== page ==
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ConocoPhillips in advanced talks to buy Marathon Oil

by SuperiorInvest

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ConocoPhillips is in advanced talks to buy Marathon Oil in a potential all-stock deal that would value the Houston-based target company at slightly more than its current market value of $15 billion, people briefed on the matter said.

A deal appeared imminent Tuesday night, but there was still a risk that negotiations could fail or that a rival bidder would scuttle Conoco's takeover plan.

The transaction would be the latest in a series of mega deals that have reshaped the U.S. energy sector over the past eight months, as big oil companies seek to snap up the country's best remaining shale resources and consolidate a sector that was once fragmented.

Last October, ExxonMobil and Chevron agreed to massive acquisitions, with price tags of $60 billion and $53 billion respectively, sparking a wave of deals across the sector, followed by companies like Occidental Petroleum and Diamondback Energy.

Conoco, the world's largest independent producer with a market capitalization of about $139 billion, has been racing with smaller rival Devon Energy to acquire Marathon for several weeks, three people briefed on the matter said.

Marathon shares rose 6 percent in premarket trading in New York on Wednesday.

Bloomberg reported in October that Devon had held preliminary talks about a combination with Marathon.

Conoco and Marathon did not respond to requests for comment on the potential merger.

Earlier this year, Conoco lost to Diamondback in a race to take over Endeavor Energy Resources, one of the most sought-after private producers in the prolific Permian Basin of Texas and New Mexico.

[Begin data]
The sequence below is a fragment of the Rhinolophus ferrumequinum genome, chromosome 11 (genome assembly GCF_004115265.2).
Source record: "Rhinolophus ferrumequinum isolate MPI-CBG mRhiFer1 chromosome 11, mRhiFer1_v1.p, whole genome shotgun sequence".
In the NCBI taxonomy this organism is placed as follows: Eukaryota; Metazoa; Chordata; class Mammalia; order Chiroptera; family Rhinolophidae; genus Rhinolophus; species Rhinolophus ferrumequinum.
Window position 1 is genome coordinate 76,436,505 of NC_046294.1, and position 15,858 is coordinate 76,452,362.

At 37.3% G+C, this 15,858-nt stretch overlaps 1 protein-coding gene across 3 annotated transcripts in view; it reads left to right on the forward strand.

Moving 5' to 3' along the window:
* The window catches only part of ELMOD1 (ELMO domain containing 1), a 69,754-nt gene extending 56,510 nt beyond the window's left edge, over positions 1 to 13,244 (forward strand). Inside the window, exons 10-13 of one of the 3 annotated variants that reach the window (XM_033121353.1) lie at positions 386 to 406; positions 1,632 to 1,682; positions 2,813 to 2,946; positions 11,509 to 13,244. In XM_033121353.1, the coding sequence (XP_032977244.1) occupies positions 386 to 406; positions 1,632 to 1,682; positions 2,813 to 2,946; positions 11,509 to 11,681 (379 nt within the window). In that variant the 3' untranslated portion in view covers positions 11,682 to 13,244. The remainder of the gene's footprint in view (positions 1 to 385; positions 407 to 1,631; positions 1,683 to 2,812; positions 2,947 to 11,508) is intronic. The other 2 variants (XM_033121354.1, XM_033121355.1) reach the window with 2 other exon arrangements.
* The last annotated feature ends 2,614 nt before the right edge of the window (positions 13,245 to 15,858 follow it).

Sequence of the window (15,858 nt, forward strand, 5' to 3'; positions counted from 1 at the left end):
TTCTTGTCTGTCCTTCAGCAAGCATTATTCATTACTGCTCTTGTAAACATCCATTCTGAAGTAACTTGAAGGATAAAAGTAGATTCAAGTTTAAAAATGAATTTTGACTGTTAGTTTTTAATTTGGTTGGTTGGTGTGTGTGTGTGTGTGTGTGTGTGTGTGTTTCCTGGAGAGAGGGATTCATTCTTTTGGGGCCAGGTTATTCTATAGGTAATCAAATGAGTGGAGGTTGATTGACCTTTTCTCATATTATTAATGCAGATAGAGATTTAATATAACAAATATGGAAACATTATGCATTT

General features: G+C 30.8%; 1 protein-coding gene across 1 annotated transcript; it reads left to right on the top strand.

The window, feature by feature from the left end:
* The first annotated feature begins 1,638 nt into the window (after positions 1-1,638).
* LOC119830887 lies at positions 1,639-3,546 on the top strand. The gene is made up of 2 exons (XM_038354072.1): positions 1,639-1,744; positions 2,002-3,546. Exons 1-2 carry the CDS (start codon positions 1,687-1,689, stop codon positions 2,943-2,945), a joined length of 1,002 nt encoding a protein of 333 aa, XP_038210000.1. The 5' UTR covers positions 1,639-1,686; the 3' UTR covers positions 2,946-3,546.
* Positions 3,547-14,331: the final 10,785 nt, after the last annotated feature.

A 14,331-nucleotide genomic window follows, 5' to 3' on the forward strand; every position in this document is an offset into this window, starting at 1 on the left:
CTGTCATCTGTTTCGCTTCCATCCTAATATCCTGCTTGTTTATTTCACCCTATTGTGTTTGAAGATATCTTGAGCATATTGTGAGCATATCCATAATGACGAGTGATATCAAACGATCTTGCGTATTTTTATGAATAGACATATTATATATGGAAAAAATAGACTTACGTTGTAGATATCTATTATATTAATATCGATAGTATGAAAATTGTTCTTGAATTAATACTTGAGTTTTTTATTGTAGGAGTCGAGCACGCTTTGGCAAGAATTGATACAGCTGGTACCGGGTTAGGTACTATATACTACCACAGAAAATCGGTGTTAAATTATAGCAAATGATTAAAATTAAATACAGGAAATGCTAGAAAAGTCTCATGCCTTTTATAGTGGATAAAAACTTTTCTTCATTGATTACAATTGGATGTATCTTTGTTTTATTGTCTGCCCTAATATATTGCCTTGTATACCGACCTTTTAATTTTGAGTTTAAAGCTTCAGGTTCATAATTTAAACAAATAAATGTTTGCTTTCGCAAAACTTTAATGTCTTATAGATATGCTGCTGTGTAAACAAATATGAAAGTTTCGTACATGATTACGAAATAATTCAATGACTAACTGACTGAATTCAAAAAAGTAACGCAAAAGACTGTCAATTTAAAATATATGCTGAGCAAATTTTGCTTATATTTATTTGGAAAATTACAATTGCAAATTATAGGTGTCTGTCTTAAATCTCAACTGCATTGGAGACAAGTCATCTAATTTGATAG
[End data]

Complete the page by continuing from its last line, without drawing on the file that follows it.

Diamondback reached a $26 billion deal to buy Endeavor in February after a last-minute bid that left Conoco hurt, according to people close to that deal.

The Marathon acquisition would be Conoco's largest since it acquired Concho Resources for $10 billion in 2020, taking advantage of the Covid-induced recession.

Conoco boss Ryan Lance said in March that consolidation was “the right thing to do for our industry.”

“Our industry needs to consolidate. There are too many players. Scale matters, diversity matters in business,” she said in an interview on CNBC.

Marathon owns assets ranging from North Dakota's Bakken oil field to Oklahoma, Texas and the Permian side of New Mexico. It also has an integrated gas business in Equatorial Guinea.

The company dates back to 1887 and began as Ohio Oil Company before being absorbed by JD Rockefeller's Standard Oil. After nearly a century as an integrated oil company, it spun off its refining division, Marathon Petroleum, in 2011.

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